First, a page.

Economy hurts National Lectureship attendance
“It’s spiritually uplifting,” said Norman, a member of the Valley Road Church of Christ in Warrington, Pa., north of Philadelphia. “It’s great seeing so many Christians together and seeing so many people that you’ve met through the Lectureship. And then I have so much family that’s members of the church, it’s even a family reunion and a vacation.”
This year was different: Philadelphia area churches hosted the recent 66th annual National Lectureship. Brittany Mitchell, 14, from the Overbrook Park Church of Christ in Philadelphia — the host congregation — joined Norman in helping at a hospitality table for the 850 participants from 36 states.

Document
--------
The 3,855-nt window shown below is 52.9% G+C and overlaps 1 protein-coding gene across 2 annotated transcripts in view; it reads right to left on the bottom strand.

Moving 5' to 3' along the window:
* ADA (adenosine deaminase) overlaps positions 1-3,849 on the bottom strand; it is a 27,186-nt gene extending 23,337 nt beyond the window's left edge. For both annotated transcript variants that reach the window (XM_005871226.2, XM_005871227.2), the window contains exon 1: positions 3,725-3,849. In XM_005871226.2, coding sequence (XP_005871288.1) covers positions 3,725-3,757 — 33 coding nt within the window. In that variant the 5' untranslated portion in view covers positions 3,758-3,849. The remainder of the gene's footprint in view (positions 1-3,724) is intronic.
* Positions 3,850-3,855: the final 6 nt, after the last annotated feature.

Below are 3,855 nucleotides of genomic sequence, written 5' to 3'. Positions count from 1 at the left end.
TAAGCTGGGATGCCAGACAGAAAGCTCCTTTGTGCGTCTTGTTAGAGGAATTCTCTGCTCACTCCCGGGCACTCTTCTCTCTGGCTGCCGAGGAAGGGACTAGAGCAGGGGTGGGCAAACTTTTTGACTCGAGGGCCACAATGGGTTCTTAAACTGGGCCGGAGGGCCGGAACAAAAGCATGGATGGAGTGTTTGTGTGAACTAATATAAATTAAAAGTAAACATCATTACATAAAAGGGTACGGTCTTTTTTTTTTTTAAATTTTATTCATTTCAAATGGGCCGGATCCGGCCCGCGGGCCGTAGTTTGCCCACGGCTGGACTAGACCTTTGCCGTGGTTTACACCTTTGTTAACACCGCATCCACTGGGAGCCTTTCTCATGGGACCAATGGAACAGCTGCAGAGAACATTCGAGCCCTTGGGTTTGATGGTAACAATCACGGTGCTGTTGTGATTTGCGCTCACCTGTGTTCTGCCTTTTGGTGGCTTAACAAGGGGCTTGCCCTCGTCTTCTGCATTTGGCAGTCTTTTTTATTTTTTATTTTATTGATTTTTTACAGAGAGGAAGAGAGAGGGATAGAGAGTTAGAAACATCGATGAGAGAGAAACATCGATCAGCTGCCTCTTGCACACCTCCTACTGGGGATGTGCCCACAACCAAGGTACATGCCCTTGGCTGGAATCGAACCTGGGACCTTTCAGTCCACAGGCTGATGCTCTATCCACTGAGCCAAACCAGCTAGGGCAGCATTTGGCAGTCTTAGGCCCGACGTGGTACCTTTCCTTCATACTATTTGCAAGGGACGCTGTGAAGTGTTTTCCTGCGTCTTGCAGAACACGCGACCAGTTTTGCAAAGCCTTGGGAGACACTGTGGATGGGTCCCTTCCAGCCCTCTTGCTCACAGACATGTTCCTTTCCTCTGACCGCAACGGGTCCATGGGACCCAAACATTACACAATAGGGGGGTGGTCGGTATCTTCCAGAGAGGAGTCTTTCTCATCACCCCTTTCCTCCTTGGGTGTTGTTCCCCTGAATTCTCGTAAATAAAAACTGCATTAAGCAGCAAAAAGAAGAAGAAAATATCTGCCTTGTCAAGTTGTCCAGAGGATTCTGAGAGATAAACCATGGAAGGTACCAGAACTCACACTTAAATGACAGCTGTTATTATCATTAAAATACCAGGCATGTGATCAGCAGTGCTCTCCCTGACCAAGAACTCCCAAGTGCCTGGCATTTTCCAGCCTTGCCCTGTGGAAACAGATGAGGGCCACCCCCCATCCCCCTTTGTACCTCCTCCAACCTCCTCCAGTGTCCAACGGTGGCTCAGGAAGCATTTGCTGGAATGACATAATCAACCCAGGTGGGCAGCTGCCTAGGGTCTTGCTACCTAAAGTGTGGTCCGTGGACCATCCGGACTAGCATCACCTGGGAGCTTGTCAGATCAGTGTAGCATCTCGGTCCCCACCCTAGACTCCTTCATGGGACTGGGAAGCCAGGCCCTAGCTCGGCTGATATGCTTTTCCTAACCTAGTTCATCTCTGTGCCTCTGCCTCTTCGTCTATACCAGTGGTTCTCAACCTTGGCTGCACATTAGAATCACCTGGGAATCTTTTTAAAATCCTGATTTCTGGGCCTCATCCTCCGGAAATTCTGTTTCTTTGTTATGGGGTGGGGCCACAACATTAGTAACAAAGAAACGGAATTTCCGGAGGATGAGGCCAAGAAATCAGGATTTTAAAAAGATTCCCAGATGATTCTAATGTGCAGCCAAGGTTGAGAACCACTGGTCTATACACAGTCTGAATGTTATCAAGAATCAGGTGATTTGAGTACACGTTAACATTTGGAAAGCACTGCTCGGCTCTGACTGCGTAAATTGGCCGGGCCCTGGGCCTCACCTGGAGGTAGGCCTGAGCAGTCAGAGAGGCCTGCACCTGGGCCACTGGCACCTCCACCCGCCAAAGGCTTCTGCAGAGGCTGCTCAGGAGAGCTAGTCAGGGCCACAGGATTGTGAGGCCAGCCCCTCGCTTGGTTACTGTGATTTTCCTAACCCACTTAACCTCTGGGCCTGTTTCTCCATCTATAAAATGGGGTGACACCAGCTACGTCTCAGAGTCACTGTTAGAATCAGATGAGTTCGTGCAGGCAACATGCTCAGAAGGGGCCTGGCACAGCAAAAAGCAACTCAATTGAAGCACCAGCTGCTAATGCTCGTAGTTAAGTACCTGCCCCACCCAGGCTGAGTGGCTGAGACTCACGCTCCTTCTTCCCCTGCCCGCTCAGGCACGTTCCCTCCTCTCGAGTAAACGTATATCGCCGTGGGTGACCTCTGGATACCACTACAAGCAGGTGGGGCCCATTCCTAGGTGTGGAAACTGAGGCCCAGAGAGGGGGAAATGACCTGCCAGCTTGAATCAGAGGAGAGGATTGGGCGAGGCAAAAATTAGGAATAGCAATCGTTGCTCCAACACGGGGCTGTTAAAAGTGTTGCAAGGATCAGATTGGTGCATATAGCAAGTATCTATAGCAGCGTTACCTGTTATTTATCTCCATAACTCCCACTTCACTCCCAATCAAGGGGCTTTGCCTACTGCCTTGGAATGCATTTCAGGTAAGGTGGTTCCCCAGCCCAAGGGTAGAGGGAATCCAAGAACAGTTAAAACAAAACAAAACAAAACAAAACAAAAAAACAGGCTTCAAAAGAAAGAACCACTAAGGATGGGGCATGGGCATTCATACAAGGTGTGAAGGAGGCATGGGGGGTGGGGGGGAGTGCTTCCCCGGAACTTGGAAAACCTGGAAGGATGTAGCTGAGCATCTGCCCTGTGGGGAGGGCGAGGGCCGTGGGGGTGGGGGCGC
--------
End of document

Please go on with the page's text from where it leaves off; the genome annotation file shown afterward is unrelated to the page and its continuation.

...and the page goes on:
Dan Cooper, minister of the Pitman Church of Christ in Sewell, N.J., south of Philadelphia, used a church van to shuttle fellow Christians to the Downtown Marriott.
“We saw this as a way to increase our diversity, offer goodwill to our African-American brothers and try to build unity among the churches in the area,” said Cooper, who is white.
R.C. Wells, minister emeritus of the Harlem church in New York, served as the event’s national chairman. Willie L. Rupert Jr., former minister of the Overbrook Park church, now at the Central Church of Christ in Baltimore, was the host minister. Organizers said the recession hurt attendance.
“We average around 1,300,” said Kevin Bethea, minister of the East Baltimore Church of Christ. “In good days, we can go as high as 2,000 people. The economy really hit us.”